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METAIRIE, La. – When Dennis Allen called his wife Allison just after being told he was the new coach of the New Orleans Saints on Monday, he delivered a message.
“You can stop stressing now, I got the job,” he said.
Or you can start.
Allen, who has been the Saints’ defensive coordinator since late in the 2015 season, replaces one of the most successful coaches in recent NFL history in Sean Payton, who stepped away from football two weeks ago. Payton took the Saints to nine playoff appearances from 2006-20 with a Super Bowl title and three NFC championship games.
“I want to say a special thank you to a man that I had an opportunity to be around for 12 of the last 16 years, a guy that I really got a chance to see up close who I consider to be a Hall of Fame football coach, and that’s Sean Payton,” Allen said at his introductory press conference as the Saints coach at team headquarters here Tuesday.
“It was the greatest thing from a professional standpoint that’s ever happened to me,” he said. “And I’ve learned so many lessons here being a part of his staff and really getting the chance to watch him up close and personal.”
Now, can Allen take the Saints to four straight NFC South titles as Payton did from 2017-20 and become a Super Bowl contender again?
“This was not a broken job,” Allen said of a team that fell to 9-8 in 2021 and missed the playoffs for the first time since 2016. But there were major injuries throughout the season, including a season-ending one to quarterback Jameis Winston just seven games into the season.
“We have a lot of great pieces in place. This is a desirable job,” said Allen, who interviewed for the job on Friday. “This is a job that has a foundation and a culture of winning that’s already been built. I’m going to try and build on that. I want to try and continue this winning tradition, and I don’t see this as something that we need to have a ton of change. It’s been working.”
But Allen promises he will be himself, if not part Payton clone.
“You have to be yourself,” he said. “I’m going to be me. That’s firm, demanding, energetic. I think you learn from watching Sean Payton that one thing I do know is when you get in a position like this, you have to do it your way. You have to be yourself. So, I’m going to come to work every day, and I’m going to be me. And I’m going to put my own little spin on it.”
He also must avoid the Saints’ first losing season since 2016 and continue the legacy of winning.
“Look, I think that’s a huge responsibility,” Allen said when asked about what he is following. “But I’m looking more at it as I want to take the lessons that I’ve learned. I want to build upon those lessons, and I want to create my own legacy here with the New Orleans Saints. I know this is a job that you have to do with your own personality. And that’s the way I plan on attacking it.”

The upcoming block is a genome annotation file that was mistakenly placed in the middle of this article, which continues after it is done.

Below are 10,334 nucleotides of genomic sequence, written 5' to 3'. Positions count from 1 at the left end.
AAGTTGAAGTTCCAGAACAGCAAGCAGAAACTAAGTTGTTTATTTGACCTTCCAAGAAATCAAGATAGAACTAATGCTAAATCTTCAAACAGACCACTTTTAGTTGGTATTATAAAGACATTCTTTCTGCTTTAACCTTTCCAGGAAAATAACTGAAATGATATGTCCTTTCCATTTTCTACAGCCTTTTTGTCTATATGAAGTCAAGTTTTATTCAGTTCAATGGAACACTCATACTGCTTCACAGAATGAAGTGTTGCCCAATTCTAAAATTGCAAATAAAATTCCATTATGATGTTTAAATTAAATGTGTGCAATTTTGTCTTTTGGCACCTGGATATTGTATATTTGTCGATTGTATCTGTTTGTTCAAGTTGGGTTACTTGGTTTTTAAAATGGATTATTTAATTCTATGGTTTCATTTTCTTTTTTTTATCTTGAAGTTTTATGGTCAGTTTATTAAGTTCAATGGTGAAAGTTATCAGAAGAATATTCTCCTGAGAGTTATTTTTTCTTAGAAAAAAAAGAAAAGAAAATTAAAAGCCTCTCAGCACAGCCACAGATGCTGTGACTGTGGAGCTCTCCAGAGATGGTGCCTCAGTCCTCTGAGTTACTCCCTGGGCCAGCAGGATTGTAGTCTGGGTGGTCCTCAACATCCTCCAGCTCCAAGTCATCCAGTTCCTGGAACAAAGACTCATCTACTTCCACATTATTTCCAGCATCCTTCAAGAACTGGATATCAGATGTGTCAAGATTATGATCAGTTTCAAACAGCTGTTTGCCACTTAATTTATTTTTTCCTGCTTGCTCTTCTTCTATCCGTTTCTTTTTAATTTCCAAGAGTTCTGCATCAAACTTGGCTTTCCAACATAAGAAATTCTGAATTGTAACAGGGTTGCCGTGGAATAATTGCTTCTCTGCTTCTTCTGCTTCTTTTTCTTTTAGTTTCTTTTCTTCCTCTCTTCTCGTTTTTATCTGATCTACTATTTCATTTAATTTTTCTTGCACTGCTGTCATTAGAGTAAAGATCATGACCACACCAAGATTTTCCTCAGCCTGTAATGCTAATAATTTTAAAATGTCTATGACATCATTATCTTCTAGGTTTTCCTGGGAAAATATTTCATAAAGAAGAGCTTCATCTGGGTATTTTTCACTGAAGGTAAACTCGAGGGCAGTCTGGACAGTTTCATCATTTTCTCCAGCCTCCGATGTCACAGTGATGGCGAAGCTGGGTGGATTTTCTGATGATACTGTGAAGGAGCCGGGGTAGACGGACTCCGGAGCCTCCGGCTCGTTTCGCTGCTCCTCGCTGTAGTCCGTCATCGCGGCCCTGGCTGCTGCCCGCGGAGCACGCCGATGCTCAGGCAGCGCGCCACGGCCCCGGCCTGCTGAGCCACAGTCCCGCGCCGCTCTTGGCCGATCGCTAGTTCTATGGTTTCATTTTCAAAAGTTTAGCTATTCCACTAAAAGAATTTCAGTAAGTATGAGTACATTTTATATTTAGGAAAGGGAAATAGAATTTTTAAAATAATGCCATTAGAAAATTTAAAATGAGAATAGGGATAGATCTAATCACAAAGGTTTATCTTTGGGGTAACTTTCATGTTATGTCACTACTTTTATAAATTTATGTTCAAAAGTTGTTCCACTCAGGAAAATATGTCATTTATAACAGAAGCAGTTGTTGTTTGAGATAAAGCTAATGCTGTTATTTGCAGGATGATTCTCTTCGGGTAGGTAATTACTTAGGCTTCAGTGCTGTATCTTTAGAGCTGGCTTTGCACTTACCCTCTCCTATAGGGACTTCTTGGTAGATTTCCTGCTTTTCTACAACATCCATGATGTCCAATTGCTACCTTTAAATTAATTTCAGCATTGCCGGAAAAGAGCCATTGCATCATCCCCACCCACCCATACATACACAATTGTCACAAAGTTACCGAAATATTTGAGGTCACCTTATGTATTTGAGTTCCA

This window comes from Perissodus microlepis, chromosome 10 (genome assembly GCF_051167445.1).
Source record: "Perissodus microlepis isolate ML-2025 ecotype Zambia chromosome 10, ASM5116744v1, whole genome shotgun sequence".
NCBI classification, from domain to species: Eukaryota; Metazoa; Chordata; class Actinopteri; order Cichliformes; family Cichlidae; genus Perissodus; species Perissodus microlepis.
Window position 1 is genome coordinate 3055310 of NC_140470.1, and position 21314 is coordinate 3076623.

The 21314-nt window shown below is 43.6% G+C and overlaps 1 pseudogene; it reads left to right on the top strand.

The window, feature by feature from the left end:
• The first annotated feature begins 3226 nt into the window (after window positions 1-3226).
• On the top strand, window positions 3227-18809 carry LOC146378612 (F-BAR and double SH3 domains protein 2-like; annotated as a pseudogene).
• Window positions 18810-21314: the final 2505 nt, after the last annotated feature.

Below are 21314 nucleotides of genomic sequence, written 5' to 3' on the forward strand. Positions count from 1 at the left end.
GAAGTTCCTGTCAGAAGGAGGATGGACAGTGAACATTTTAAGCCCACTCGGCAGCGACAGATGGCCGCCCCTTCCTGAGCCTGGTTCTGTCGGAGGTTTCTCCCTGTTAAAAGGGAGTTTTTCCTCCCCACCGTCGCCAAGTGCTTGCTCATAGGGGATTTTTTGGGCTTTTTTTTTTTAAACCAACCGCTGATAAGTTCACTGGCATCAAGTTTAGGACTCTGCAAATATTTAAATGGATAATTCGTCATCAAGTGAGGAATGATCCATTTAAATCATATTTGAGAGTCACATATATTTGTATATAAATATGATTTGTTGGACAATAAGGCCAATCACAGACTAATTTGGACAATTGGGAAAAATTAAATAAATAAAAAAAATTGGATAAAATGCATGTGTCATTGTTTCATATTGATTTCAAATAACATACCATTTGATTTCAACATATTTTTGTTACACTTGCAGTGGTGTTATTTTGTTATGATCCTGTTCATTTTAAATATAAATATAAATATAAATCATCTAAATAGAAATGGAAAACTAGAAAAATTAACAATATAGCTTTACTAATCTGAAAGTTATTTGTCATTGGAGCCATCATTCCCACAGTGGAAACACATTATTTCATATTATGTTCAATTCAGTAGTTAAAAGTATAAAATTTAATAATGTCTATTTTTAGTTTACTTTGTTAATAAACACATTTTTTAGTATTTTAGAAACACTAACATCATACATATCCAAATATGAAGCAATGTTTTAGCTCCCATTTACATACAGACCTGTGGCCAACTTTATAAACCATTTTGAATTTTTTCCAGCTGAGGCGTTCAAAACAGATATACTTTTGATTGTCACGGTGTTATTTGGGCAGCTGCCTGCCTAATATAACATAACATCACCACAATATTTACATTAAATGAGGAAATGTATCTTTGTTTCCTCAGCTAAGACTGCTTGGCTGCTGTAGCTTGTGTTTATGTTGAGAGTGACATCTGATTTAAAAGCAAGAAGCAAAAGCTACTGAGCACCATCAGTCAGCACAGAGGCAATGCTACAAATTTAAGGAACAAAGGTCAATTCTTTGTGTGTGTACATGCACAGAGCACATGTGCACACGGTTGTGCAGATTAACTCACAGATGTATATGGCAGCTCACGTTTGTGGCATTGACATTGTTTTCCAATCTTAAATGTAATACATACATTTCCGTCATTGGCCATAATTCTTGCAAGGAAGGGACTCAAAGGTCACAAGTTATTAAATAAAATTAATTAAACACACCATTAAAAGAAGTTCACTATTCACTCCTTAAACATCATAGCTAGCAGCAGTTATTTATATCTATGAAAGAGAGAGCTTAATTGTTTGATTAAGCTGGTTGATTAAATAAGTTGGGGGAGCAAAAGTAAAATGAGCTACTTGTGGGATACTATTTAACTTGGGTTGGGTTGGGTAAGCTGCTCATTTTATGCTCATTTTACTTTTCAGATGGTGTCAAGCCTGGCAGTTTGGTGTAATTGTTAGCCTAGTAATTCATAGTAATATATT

Allen did not get specific about a new offensive coordinator or keeping Pete Carmichael in that title.
“Look, I was just informed yesterday that I was going to get the job,” he said as laughter broke.
But he is likely to stay very involved with the defense regardless of who his defensive coordinator is, though that is expected to be defensive line coach Ryan Nielsen.
“I told somebody else, ‘It’s hard to turn your baby over,'” he said of running the defense and continuing to call plays and game plan. “I don’t see the offense running too dissimilarly of what we’ve done in the past. Our offense is going to be physical. We’re going to be explosive. We’re going to be exciting.”
Allen said he would be at the center of personnel decisions such as the draft and free agency as much as Payton was.
“Absolutely,” he said. “A major role of head coach is to be heavily involved in personnel.”
Allen clearly sounded ready, which is what he told general manager Mickey Loomis and owner Gayle Benson in the six-hour interview last week.
“My message was I was the best guy for the job,” he said. “I closed out with, ‘I don’t know how you think I did in this six-hour interview, but I’ve been interviewing for this job for 12 of the last 16 years. My body of work qualifies me for this job.'”
Benson and Loomis agreed.
“Dennis has a deep knowledge of our culture in the building because he is a part of that culture,” Benson said.
“He’s just a damn good football coach,” Loomis said. “We hated it when he left in 2011.”
That’s when Allen, who came to New Orleans with Payton in 2006, left the Saints to become defensive coordinator at Denver. Then he was was head coach at Oakland from 2012-14, going 8-28 before getting fired after an 0-4 start before returning to New Orleans.
“I was just 39 years old,” he said. “There were different circumstances with that experience.”
Oakland had not had a winning season since 2002 when he was hired after the 2011 season.
“I’m way more experienced now,” he said. “I was a one-year coordinator at the time. I’ve seen a lot more. I’ve experienced a lot more.”
The Saints are not the Raiders.
“To me this is the perfect fit,” he said. “There’s a comfortableness to making this move. I love this organization. I’ve been a part of it for 12 of the last 16 years. I’ve been able to be at a few places and this as quality an organization as I’ve been around. I’m just really excited. We’re going to play with a passion and energy that our opponents are either going to be unable or unwilling to match.”